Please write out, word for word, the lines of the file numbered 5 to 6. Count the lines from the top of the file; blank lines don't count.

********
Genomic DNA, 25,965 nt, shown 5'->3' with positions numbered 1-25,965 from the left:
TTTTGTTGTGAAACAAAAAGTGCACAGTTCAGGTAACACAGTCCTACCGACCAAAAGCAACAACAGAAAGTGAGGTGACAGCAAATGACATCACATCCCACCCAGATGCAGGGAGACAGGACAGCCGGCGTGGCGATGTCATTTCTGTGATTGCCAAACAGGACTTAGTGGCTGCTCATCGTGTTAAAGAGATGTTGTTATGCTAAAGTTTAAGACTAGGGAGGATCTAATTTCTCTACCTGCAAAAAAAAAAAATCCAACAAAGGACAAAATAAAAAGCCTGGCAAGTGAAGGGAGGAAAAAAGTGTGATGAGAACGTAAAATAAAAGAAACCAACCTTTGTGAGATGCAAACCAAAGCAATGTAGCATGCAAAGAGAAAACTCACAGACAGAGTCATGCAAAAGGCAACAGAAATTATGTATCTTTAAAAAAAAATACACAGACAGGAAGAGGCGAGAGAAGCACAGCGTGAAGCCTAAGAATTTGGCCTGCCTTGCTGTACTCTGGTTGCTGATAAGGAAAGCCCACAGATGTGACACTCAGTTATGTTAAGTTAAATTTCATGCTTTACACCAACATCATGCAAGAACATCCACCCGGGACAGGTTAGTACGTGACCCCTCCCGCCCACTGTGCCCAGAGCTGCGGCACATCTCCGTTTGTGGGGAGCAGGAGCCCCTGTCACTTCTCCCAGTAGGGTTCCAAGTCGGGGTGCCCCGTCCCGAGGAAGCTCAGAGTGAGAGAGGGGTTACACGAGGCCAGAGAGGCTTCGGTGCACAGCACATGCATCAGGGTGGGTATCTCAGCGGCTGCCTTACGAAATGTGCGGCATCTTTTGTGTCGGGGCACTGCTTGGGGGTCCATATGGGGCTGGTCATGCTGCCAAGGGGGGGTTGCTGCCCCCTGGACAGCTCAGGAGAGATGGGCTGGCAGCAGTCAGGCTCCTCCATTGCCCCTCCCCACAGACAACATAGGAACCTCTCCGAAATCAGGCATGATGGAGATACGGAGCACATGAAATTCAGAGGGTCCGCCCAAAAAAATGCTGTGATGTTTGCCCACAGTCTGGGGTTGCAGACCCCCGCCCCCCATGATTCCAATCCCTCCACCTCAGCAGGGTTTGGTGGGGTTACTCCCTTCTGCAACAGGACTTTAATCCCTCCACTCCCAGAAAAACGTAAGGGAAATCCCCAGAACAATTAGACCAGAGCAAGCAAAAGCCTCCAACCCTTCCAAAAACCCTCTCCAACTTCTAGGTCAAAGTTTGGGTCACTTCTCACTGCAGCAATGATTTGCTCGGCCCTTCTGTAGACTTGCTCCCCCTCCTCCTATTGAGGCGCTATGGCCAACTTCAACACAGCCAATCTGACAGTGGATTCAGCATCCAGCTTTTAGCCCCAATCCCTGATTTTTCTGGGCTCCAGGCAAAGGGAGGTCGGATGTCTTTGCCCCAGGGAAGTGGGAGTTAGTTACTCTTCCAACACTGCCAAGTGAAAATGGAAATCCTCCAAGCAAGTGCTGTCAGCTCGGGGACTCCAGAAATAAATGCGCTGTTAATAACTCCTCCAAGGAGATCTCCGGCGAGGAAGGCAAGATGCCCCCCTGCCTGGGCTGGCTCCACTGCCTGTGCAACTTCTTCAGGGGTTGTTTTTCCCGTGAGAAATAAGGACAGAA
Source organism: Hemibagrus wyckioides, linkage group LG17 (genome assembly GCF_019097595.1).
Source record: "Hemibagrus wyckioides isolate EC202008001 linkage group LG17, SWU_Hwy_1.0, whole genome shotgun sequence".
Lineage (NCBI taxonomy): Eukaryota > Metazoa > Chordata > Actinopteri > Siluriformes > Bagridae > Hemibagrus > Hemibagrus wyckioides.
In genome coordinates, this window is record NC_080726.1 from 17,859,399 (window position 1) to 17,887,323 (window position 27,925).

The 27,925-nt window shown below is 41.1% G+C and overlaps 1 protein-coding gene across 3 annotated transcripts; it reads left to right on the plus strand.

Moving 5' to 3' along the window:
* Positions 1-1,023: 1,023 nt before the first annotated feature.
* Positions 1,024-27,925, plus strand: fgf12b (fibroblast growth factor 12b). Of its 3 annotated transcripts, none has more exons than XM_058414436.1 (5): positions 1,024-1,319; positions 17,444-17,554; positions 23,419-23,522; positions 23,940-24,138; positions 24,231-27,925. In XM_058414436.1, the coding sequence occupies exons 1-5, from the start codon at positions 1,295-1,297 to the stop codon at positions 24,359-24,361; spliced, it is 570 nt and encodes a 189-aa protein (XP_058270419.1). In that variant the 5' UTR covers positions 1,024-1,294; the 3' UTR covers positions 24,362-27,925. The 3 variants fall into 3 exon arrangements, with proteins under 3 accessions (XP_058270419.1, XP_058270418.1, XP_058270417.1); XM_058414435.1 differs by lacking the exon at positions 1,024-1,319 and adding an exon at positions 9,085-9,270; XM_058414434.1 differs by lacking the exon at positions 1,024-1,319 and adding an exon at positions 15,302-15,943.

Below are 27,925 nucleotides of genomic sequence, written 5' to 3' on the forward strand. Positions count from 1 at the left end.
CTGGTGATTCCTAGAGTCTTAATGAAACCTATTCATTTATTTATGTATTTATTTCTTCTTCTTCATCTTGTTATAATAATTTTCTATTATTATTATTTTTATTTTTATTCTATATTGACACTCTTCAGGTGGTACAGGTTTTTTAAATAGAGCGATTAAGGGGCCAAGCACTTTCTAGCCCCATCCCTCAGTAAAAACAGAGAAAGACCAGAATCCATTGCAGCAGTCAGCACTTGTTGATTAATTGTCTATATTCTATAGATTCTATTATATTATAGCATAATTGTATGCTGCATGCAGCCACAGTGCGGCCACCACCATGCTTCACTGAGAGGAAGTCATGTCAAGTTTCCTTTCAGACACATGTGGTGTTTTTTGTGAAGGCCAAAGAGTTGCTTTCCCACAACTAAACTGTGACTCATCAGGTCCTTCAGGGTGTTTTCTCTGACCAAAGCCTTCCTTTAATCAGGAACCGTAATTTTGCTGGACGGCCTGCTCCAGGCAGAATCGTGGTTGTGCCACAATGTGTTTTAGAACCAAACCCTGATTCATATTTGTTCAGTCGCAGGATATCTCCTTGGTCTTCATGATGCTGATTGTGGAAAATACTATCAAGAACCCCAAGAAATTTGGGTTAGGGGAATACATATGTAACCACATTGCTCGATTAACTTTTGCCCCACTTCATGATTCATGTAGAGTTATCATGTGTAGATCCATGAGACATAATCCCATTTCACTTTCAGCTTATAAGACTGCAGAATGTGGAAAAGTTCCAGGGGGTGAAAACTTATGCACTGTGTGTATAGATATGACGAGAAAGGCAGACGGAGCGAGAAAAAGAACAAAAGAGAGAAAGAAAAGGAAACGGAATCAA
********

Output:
Lineage (NCBI taxonomy): Eukaryota > Metazoa > Chordata > Actinopteri > Siluriformes > Bagridae > Hemibagrus > Hemibagrus wyckioides.
In genome coordinates, this window is record NC_080726.1 from 17,859,399 (window position 1) to 17,887,323 (window position 27,925).